Posted: November 20, 2014 in Class notes
Tags: Class notes, folksonomy, tagging
Here is a detailed summary from a student.
The main points I would like you to remember are the democratizing potential of social tagging and folksonomies. Since labeling and classifying can have a foundational impact on how we relate to the world, it is very important that more people have access to creating structure and organizing the world. The world according to Dewey looks very different than the worlds according to a Buddhist monk, for example. Now we can, in theory, have access to both worldviews. In practice, issues of access, of cultural domination, of being unable to see outside the constraints of the mainstream worldview, threaten the democratizing promise of social tagging.
I also recommend you read Intertwingled by Peter Morville, or at least the second chapter.
Posted: November 18, 2014 in Announcements
December 1 is entirely up to you. We can do anything you want. If you wish, please begin a discussion in the comments below or on twitter.
Posted: November 18, 2014 in Announcements
On November 24, you will give presentations about the “dark side” of social media and all of the things we have discussed in class so far. The presentations will all be online, we will not be in class. I will send a link to an online conference by email.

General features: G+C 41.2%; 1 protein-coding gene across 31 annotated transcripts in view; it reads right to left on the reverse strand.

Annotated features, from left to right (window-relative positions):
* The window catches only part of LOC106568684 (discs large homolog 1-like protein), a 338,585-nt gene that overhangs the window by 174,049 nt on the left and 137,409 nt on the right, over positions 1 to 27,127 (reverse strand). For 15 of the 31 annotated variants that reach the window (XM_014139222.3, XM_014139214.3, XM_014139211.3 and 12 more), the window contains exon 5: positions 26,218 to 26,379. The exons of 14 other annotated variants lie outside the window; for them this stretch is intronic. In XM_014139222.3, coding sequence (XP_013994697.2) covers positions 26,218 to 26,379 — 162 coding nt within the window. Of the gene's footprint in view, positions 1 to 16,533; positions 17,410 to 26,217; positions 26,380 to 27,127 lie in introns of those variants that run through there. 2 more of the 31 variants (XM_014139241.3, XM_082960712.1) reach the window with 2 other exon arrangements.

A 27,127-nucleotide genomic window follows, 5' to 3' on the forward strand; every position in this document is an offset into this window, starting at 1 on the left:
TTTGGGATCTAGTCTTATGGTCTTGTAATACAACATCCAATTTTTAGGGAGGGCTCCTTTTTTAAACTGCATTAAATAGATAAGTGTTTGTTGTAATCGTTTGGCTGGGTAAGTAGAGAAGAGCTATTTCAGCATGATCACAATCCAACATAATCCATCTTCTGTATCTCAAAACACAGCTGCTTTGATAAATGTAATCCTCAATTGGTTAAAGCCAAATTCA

Make sure you have a strong Internet connection and a headset with microphone for the Web conference.
Please use online communication tools to organize the presentations. Please do not rush to a decision like last time. Begin by brainstorming topics, then ranking them, then selecting what you want to do. Feel free to use any tools: Twitter, Google Docs, etc.
Keep the presentations informative but also entertaining. Do mention your sources and do educate us about something we don’t already know. But, you do not need to work on this presentation as much as you would on the final paper.
Please ask questions about the presentations in the comments below, or use them as you wish to organize and coordinate.
Here are my expectations of a GOOD presentation. A good presentation…
- is clear and well organized. Has a clear main point and take-away that comes through clearly
- communicates to the audience how it is organized
- is informative and maybe even entertaining; it addresses the topic in some depth.
- is well-informed by a variety of sources, not all scholarly sources.
- establishes and maintains credibility by stating the sources of the information presented, throughout the presentation
- uses carefully prepared slides, not a collection of bullet points
- has smooth transitions between topics and speakers
- is delivered clearly and fluently
- is delivered within established time limits
It is up to the group to decide how many presentation to give, and whether to make them team or individual. It is up to the group to divide the available time among presentations. The presentations need not all be the same length, but they do need to fit in the 6-9 time slot. Allow time for two 10 minute breaks, some buffer for technical difficulties (15 min), and time for questions and discussion.
Since I won’t be in class for next class, here is the plan we agreed upon: